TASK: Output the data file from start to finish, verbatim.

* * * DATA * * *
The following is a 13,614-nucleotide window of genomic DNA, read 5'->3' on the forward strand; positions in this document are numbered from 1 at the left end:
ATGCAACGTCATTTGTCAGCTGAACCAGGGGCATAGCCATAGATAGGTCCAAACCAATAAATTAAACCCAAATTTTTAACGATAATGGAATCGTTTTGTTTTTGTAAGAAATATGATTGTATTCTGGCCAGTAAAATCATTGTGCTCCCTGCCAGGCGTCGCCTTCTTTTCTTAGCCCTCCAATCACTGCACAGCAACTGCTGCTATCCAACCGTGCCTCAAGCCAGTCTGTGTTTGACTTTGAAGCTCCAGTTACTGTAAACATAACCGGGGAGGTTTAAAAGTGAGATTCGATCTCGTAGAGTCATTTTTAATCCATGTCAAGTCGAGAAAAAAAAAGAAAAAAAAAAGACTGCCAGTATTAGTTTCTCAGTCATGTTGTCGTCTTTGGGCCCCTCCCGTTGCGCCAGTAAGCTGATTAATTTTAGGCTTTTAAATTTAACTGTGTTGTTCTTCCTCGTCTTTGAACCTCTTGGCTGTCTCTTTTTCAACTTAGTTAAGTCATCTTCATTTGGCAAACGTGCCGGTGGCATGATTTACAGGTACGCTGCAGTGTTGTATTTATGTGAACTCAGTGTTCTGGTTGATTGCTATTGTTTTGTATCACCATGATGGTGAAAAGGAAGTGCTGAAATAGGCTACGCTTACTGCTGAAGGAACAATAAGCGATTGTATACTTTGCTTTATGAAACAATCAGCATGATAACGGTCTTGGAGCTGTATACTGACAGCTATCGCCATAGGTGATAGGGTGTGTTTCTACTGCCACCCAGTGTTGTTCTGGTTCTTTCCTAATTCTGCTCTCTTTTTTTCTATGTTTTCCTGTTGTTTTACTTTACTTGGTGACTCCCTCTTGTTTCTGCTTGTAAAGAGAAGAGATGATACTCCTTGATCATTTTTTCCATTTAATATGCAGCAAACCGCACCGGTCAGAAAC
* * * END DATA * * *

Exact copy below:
The following is a 13,614-nucleotide window of genomic DNA, read 5'->3' on the forward strand; positions in this document are numbered from 1 at the left end:
ATGCAACGTCATTTGTCAGCTGAACCAGGGGCATAGCCATAGATAGGTCCAAACCAATAAATTAAACCCAAATTTTTAACGATAATGGAATCGTTTTGTTTTTGTAAGAAATATGATTGTATTCTGGCCAGTAAAATCATTGTGCTCCCTGCCAGGCGTCGCCTTCTTTTCTTAGCCCTCCAATCACTGCACAGCAACTGCTGCTATCCAACCGTGCCTCAAGCCAGTCTGTGTTTGACTTTGAAGCTCCAGTTACTGTAAACATAACCGGGGAGGTTTAAAAGTGAGATTCGATCTCGTAGAGTCATTTTTAATCCATGTCAAGTCGAGAAAAAAAAAGAAAAAAAAAAGACTGCCAGTATTAGTTTCTCAGTCATGTTGTCGTCTTTGGGCCCCTCCCGTTGCGCCAGTAAGCTGATTAATTTTAGGCTTTTAAATTTAACTGTGTTGTTCTTCCTCGTCTTTGAACCTCTTGGCTGTCTCTTTTTCAACTTAGTTAAGTCATCTTCATTTGGCAAACGTGCCGGTGGCATGATTTACAGGTACGCTGCAGTGTTGTATTTATGTGAACTCAGTGTTCTGGTTGATTGCTATTGTTTTGTATCACCATGATGGTGAAAAGGAAGTGCTGAAATAGGCTACGCTTACTGCTGAAGGAACAATAAGCGATTGTATACTTTGCTTTATGAAACAATCAGCATGATAACGGTCTTGGAGCTGTATACTGACAGCTATCGCCATAGGTGATAGGGTGTGTTTCTACTGCCACCCAGTGTTGTTCTGGTTCTTTCCTAATTCTGCTCTCTTTTTTTCTATGTTTTCCTGTTGTTTTACTTTACTTGGTGACTCCCTCTTGTTTCTGCTTGTAAAGAGAAGAGATGATACTCCTTGATCATTTTTTCCATTTAATATGCAGCAAACCGCACCGGTCAGAAAC